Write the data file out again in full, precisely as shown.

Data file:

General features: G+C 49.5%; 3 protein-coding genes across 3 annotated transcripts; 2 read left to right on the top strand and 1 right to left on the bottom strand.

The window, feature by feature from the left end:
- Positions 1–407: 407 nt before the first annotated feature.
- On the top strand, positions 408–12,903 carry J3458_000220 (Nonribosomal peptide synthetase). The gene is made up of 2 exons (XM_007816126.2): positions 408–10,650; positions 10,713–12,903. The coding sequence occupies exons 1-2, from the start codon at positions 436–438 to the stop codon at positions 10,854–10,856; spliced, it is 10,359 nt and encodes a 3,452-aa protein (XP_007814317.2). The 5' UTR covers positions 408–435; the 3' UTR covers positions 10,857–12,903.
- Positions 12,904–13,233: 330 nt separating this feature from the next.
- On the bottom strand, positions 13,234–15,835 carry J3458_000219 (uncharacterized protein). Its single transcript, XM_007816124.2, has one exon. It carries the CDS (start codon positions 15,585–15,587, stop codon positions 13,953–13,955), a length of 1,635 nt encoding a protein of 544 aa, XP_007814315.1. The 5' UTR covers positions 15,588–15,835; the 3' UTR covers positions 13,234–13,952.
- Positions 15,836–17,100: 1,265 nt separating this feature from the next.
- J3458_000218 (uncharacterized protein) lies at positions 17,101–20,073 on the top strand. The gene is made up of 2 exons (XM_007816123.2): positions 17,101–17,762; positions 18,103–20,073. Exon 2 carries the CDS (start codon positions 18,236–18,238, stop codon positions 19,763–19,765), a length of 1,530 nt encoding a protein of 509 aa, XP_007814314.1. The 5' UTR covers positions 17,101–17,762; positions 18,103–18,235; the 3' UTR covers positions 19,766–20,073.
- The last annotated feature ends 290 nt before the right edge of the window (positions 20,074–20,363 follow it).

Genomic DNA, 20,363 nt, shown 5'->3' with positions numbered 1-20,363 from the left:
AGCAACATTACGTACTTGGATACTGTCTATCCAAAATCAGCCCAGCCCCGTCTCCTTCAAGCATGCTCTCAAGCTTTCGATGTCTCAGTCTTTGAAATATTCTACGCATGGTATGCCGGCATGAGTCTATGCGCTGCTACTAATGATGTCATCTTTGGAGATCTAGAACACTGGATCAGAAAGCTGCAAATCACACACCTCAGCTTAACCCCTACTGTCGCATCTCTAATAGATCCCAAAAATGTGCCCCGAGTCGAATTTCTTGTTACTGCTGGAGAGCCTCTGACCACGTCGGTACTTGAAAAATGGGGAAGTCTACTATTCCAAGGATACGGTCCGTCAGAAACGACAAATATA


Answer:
General features: G+C 49.5%; 3 protein-coding genes across 3 annotated transcripts; 2 read left to right on the top strand and 1 right to left on the bottom strand.

The window, feature by feature from the left end:
- Positions 1–407: 407 nt before the first annotated feature.
- On the top strand, positions 408–12,903 carry J3458_000220 (Nonribosomal peptide synthetase). The gene is made up of 2 exons (XM_007816126.2): positions 408–10,650; positions 10,713–12,903. The coding sequence occupies exons 1-2, from the start codon at positions 436–438 to the stop codon at positions 10,854–10,856; spliced, it is 10,359 nt and encodes a 3,452-aa protein (XP_007814317.2). The 5' UTR covers positions 408–435; the 3' UTR covers positions 10,857–12,903.
- Positions 12,904–13,233: 330 nt separating this feature from the next.
- On the bottom strand, positions 13,234–15,835 carry J3458_000219 (uncharacterized protein). Its single transcript, XM_007816124.2, has one exon. It carries the CDS (start codon positions 15,585–15,587, stop codon positions 13,953–13,955), a length of 1,635 nt encoding a protein of 544 aa, XP_007814315.1. The 5' UTR covers positions 15,588–15,835; the 3' UTR covers positions 13,234–13,952.
- Positions 15,836–17,100: 1,265 nt separating this feature from the next.
- J3458_000218 (uncharacterized protein) lies at positions 17,101–20,073 on the top strand. The gene is made up of 2 exons (XM_007816123.2): positions 17,101–17,762; positions 18,103–20,073. Exon 2 carries the CDS (start codon positions 18,236–18,238, stop codon positions 19,763–19,765), a length of 1,530 nt encoding a protein of 509 aa, XP_007814314.1. The 5' UTR covers positions 17,101–17,762; positions 18,103–18,235; the 3' UTR covers positions 19,766–20,073.
- The last annotated feature ends 290 nt before the right edge of the window (positions 20,074–20,363 follow it).

Genomic DNA, 20,363 nt, shown 5'->3' with positions numbered 1-20,363 from the left:
AGCAACATTACGTACTTGGATACTGTCTATCCAAAATCAGCCCAGCCCCGTCTCCTTCAAGCATGCTCTCAAGCTTTCGATGTCTCAGTCTTTGAAATATTCTACGCATGGTATGCCGGCATGAGTCTATGCGCTGCTACTAATGATGTCATCTTTGGAGATCTAGAACACTGGATCAGAAAGCTGCAAATCACACACCTCAGCTTAACCCCTACTGTCGCATCTCTAATAGATCCCAAAAATGTGCCCCGAGTCGAATTTCTTGTTACTGCTGGAGAGCCTCTGACCACGTCGGTACTTGAAAAATGGGGAAGTCTACTATTCCAAGGATACGGTCCGTCAGAAACGACAAATATA